Fashion icon Richard Parsakian on vintage, combat boots, and creating a “safe space” | Pittsburgh City Paper

Fashion icon Richard Parsakian on vintage, combat boots, and creating a “safe space”

click to enlarge A smiling man in black jeans, black belt, black-and-white T-shirt, and a dark denim jacket leans against a display case that shows off bright neon green and pink shoes and other accessories
CP Photo: Tereneh Idia
Richard Parsakian at Eons Fashion Antique
Name: Richard Parsakian
Title: Owner
Job/Work: Eons Fashion Antique. 5850 Ellsworth Ave., Shadyside
Websites:,, and
How would you define your style? 
I have two fashion styles, one for work and one for events, and almost always 95% slow fashion: sustainable, recycled, or green, depending on the terms you like to use. I can also say vintage since that's where my brand lies.

Work is super comfortable and practical. Winter brings out combat boots, jeans, and T-shirts. Summer is my signature black tank top with jeans and combat boots or shorts with athletic shoes.

My event looks can be anything I consider my "costume look." Still relaxed, maybe a T-shirt with a sports jacket, fun skinny-cut pants, or dressier with a vest and tie added. Always with my signature combat paratrooper boots with a side zipper. I love to "paint" a look from my closet collections. Black is my color, but I can change it up with some bright colors when my mood goes there.

Who are your style inspirations?
I am inspired by so many cultural icons from the past and tend to throw them in a mixer to make my own independent statement. I am always humbled by the genius of Thierry Mugler, Jean Paul Gaultier, Yohji Yamamoto, Claude Montana, Issey Miyake. But I create my own style from combining many decades of fashion.

When was your first independent style/fashion moment as a kid?
Looking back at my childhood photos, I don't remember really having my own style until high school and college. Probably getting my first bellbottoms was a Woodstock moment of declaring freedom and started my love of revolutionaries. … Growing up in the ’60s and ’70s, social change amplified what we wore. The JFK, MLK, RFK, Malcolm X assassinations were moments from my generation, as was Woodstock, the moon landing, Stonewall, and the Vietnam anti-war movement. Social disruption has always influenced my style.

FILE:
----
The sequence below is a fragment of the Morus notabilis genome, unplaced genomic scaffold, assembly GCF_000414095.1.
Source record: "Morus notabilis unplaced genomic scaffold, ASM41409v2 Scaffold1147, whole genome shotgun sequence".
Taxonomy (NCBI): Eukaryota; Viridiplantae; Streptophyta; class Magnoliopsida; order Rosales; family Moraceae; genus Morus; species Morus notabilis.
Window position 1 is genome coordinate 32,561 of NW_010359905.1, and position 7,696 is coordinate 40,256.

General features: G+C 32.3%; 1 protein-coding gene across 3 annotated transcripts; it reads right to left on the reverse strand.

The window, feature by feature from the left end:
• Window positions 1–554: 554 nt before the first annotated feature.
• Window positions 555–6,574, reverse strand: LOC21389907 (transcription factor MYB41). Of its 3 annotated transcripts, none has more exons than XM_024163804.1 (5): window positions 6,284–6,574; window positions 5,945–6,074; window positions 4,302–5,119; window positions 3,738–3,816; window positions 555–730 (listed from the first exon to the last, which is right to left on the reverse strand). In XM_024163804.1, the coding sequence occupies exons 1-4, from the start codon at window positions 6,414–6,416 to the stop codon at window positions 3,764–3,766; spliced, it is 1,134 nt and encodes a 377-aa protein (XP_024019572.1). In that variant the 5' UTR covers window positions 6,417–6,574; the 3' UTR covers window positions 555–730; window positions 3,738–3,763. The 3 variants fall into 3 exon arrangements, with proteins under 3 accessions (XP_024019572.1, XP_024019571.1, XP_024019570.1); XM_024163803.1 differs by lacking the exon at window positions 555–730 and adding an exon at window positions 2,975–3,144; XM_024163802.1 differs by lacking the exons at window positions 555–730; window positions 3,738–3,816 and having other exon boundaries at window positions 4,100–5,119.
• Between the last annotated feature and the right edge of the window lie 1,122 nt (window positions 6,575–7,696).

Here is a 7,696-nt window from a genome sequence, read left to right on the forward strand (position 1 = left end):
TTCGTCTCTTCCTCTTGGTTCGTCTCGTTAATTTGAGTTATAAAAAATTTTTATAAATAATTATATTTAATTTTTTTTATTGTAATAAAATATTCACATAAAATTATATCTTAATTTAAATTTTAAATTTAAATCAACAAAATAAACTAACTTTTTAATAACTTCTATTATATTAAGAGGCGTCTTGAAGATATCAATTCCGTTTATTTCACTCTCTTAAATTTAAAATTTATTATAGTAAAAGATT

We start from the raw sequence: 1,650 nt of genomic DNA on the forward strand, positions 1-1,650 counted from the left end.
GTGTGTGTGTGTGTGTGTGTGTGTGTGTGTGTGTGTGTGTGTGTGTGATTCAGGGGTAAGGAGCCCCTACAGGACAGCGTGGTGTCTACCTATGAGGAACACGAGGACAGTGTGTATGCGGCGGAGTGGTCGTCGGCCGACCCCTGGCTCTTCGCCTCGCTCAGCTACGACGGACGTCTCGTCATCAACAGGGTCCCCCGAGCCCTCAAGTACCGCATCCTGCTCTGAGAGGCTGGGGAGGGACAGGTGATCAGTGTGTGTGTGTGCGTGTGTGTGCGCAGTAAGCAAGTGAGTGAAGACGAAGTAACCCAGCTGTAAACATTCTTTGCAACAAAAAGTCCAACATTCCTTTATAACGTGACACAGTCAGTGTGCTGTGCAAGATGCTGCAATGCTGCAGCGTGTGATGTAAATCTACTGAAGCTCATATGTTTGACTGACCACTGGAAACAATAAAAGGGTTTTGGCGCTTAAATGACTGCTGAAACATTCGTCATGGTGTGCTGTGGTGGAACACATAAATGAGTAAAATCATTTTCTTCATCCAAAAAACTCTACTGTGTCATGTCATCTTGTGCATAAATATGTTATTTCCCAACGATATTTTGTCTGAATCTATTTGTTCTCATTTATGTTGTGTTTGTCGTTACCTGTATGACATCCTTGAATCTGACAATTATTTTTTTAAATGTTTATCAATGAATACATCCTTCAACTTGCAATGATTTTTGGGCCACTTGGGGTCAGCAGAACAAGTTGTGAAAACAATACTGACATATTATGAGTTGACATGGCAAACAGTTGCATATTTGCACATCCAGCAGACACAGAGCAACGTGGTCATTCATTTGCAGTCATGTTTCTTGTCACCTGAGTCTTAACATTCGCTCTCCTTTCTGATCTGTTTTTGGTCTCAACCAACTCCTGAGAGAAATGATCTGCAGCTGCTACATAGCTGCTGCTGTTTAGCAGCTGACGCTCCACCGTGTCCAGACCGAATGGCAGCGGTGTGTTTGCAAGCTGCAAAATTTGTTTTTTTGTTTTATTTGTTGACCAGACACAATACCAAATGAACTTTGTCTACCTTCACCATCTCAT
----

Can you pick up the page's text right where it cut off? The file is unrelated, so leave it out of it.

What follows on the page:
How has your style evolved through the years?
As I get more involved in fundraising for nonprofits, I found a need to have a more polished look, but still keep that avant-garde edge. For example, I love to wear a tux jacket with my leather pants and combat boots. I like putting that unexpected twist on my looks. My leather was custom-made in NYC by David Menkes, a CMU grad who builds all the leather costumes used on Broadway. He also specializes in leather fetish wear. Also, my knowledge of fashion history and representation is important.

What have you noticed in terms of vintage and antique clothing interest over the years?
I have basically four types of clients. Those interested in the fashion look or designer names that have elevated slow fashion and sustainability that respects the planet. The second group shops in my store and treats everything as "costume" for a period party. The third are vintage clothing dealers that travel throughout the world looking for specific items to resell. Some come from the UK, around the U.S., but most are from Japan. The Asian market has an incredible interest in anything American. The final group are costume designers who work in theater, dance, or filming movies and TV productions. I love working with the creatives in the last group because you see your curated items on actors who bring life to those items that once had a Pittsburgh backstory. It is an honor to have conversations with these designers, many of whom have won Oscars for their work.

Tell me about what you’re wearing today.
I usually wear my thrift-sourced clothes, many of which come through my store. Look No. 1 has my signature paratrooper combat boots, my black industrial jeans by INC, a 1980's Jeanjer Jeans jacket with a Keith Haring lapel pin (Keith worked down the street at the Center for the Arts before having his first solo art show there in 1978). Underneath is a Paradise Garage tank top gifted to me by two long-time friends Brent Earle and Tomé Cousin. I also have my 1970's leather band watch and another leather wristband I purchased in pre-Katrina New Orleans — I wear this to honor those lost in that horrible flood.